- To secure the clip in thsi position we wrap strong adhesive tape (for instance "american tape" or "gorilla-tape") around the end of the rod and around it.
- Then slip a washer onto the rod. If it does not fit increase the size of its hole with a file.
The next step is to prepare the plastic dish.
- first glue the wooden board to the cavity of the dish using hot-melt glue
- then with a drill - using a 3 or 4mm drill-bit (not larger) - carefully drill a small hole into the dish and wood, preferably drilling from the wooden side. Keep the dish well fixed somehow while drilling. preferably press it against another wooden board. Note that the plastic dish can crack when drilling if you use a too big drill-bit and by chance the dish "jumps" when the drill-bit passes through. Note that having glued the wooden board to the dish reinforces it and drilling from the wooden side reduces chance of cracking. I recognized this only after having it done wrong.
- now with files enlarge the hole until the metal rod fits in.
Now prepare the bottle:
- drill a small hole into the bottom of the bottle and enlarge it with the files until the rod passes through.
- enlarge the hole in the bottle neck with the files so that the bottle can be inserted onto rod.
- now fill the bottle with about 1 kg of heavy metal parts. I used screws since they are easy to find/buy. You may use also other
heavy stuff that will not "flow" out from the bottom hole of the bottle.
Finally we assemble the stand:
- insert the rod with the washer into the hole in the reinforced plastic dish
- then slip the rod through the half-filled bottle and insert the rod
- we now glue the bottom of the plastic bottle to the plastic dish using hot-melt glue. First apply hot-melt glue to the bottom of the bottle or the top of the dish and then slide the bottle along the rod, pressing it strongly against the dish. Then apply glue around the bottle rim.
- we then fix the rod on the wooden board by once more applying hot-melt glue covering the clip ad washer.
- finally we drill a small hole in the plastic cap of the bottle and enlarge it once more with the file so that we can insert it on top of the bottle with the rod passing through the cap.
The stand is now ready to mount the rubber carrousel.
Step 6: Clamp All Parts of the Stand Securely Together
- we insert the oogoo rubber carrousel on top of the plastic cap
- we insert a washer onto the rod.
- we saw two slots into the rod to fix a paperclip. We saw the slots just above the washer.
- we insert a paperclip into the slots and bend it so that it stays in place. Bend it so that no sharp ends stick out.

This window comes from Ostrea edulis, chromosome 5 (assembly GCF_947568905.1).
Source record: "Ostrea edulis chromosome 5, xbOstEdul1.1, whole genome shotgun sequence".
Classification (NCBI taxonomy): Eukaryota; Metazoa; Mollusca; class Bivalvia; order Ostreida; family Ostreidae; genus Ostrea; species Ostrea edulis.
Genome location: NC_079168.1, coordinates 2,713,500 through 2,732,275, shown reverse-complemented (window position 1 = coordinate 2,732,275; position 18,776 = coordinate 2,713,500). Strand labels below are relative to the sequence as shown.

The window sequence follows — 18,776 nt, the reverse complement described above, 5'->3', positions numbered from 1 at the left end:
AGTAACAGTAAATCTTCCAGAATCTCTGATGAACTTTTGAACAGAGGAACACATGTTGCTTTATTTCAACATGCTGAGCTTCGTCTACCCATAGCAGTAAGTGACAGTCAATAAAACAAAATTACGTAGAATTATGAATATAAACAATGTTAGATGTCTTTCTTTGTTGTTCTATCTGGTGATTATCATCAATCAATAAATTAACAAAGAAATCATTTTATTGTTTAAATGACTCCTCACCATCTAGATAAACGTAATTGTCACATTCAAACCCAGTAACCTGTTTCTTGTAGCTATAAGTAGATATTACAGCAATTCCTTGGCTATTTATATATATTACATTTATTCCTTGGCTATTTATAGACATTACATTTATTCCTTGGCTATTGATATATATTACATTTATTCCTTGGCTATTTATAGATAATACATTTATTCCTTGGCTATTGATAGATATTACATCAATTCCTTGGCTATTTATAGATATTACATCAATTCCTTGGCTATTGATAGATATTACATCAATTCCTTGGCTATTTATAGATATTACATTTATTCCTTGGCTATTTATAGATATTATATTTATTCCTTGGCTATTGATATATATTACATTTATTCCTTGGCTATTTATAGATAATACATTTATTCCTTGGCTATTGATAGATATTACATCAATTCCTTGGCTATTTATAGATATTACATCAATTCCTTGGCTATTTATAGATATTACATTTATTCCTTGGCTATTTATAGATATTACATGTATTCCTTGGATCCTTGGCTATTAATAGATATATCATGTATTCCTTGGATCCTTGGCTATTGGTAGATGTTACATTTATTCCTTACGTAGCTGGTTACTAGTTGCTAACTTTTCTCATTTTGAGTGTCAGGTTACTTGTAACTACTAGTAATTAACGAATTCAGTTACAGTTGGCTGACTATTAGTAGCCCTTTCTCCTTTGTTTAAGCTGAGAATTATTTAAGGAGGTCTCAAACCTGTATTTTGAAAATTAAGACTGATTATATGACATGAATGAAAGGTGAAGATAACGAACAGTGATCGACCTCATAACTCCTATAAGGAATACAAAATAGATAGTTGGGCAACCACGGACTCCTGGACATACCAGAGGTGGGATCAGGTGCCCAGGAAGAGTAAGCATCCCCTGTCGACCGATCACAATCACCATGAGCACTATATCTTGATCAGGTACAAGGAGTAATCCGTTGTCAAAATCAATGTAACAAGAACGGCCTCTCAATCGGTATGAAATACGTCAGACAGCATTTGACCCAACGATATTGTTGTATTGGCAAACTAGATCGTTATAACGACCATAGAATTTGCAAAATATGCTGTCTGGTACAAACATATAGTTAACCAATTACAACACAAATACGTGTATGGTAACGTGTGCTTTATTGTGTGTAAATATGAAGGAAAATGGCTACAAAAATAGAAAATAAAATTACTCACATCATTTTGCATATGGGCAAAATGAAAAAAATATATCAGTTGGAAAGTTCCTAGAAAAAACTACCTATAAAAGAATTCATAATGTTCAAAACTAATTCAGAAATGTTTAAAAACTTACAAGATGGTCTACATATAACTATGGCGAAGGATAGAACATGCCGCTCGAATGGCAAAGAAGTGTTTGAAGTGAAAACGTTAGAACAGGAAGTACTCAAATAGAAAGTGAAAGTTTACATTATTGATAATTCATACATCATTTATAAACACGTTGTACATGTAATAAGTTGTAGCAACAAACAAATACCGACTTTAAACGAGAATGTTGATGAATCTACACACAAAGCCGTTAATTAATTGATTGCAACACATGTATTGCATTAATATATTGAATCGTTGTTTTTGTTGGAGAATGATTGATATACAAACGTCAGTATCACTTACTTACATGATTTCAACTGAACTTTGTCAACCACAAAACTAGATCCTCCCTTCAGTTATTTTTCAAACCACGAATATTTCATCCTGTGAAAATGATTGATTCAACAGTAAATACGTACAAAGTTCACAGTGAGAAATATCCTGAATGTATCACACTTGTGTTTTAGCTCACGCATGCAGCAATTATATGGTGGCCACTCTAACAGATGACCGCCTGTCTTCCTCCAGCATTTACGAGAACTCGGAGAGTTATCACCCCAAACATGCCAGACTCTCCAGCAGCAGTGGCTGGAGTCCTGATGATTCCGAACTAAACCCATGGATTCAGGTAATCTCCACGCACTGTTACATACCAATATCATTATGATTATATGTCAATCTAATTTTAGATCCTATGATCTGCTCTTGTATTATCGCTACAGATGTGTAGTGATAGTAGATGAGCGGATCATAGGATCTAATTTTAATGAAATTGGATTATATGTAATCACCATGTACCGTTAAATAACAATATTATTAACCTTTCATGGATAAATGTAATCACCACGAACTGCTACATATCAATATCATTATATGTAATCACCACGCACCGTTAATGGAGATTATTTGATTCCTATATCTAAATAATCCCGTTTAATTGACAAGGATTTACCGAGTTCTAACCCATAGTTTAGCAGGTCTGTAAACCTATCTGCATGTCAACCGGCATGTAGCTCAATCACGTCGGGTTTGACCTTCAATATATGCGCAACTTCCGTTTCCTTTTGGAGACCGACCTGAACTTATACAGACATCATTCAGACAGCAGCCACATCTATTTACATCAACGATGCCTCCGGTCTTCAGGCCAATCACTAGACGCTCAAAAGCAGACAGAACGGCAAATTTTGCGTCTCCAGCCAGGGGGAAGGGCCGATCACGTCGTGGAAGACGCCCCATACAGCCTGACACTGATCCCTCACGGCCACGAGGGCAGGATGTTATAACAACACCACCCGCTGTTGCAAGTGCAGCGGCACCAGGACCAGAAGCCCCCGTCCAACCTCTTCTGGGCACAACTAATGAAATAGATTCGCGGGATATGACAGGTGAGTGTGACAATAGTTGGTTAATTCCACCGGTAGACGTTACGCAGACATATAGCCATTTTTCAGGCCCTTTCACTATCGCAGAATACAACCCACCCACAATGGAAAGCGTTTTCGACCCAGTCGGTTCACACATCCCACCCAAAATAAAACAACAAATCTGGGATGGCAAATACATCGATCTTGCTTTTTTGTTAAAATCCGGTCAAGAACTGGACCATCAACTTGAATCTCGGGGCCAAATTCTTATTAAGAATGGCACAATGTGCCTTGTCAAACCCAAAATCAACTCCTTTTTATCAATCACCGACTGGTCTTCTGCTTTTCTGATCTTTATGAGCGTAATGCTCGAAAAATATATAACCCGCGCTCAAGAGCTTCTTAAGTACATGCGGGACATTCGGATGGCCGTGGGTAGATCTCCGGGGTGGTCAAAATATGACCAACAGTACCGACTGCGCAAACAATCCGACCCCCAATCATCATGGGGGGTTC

- finally we fix the paperclip in place with hot-melt glue.
The washer+paperclip are necessary since the weight of the stand is considerable (1 kg) and hot-melt glue alone is not enough to keep the bottle glued firmly enough to the plastic dish. By adding the washer+paperclip we strengthen the strand considerably
and it won't break apart now.
In principle our carrousel pipette-stand is now ready. However to transport it and use it more comfortably we will add a handle at the end of the rod.
Step 7: Add a Handle to Your Stand
To easily make a handle that is both secure (will not slip off from the rod) and easy to make we use again oogoo. To make the handle we need quite a lot of oogoo and it is worth to consider recycling oogoo scraps that you might have accumulated. Indeed you will have noticed that lots of rubber scraps remain on your cups, spoons, mixing stick, gloves and table when you prepare oogoo. You can recycle all this material collecting and grinding it and use the resulting "powder" to make recycled oogoo by adding just a little bit of pure silicone caulk and cornstarch. For a detailed description on how to recycle oogoo see my "recycle oogoo" instructable. If you don't mind using lots of silicone caulk ignore what I said above and just go on making as much fresh oogoo as you will need for making the handle. However notice in the following photos that I used "recycled oogoo", which has a grainy texture instead of the usual homogenous texture of normal oogoo. Only for the final coating of the handle I used blue colored fresh oogoo.
- To start making the handle you need to saw slots onto the end of the rod if they are not there already.
- insert a washer onto the rod.
- insert paperclip into the slots and bend it so that it stays in the slots. Secure it with strong adhesive tape.
- move the washer up to just below the paper-clip's position.
- prepare "oogoo-dough" as previously described or use "recycled oogoo" and mold it around the rod end to shape the handle. I made it using "recycled oogoo" to make the core of the handle and then coated it with fresh blue "oogoo-dough".
Once the handle is solidified it is in principle ready but has the disadvantage that it can't be disassembled. If you want a handle that can be disassembled - which is useful if some component of your stand needs exchange - follow the simple steps below.
- cut out a circular disk on top of the handle, following a circular path with a diameter smaller by about 5-8 mm than the diameter of the washer. This is very important ! Don't cut it too large. A small enough disk cut-out will allow the washer to remain clamped inside the handle.
- to disassemble the hand you now just push it downwards. The washer will slip out through the hole you cut on top of the handle.
- insert a second washer above the paper-clip and push up the handle and push the washer into the handle until they are clamped inside the handle.
- finally close the hole by filling it with hot-melt glue.
Our stand is now finally ready ! Hard work but worth it , at least for me.
happy pipetting !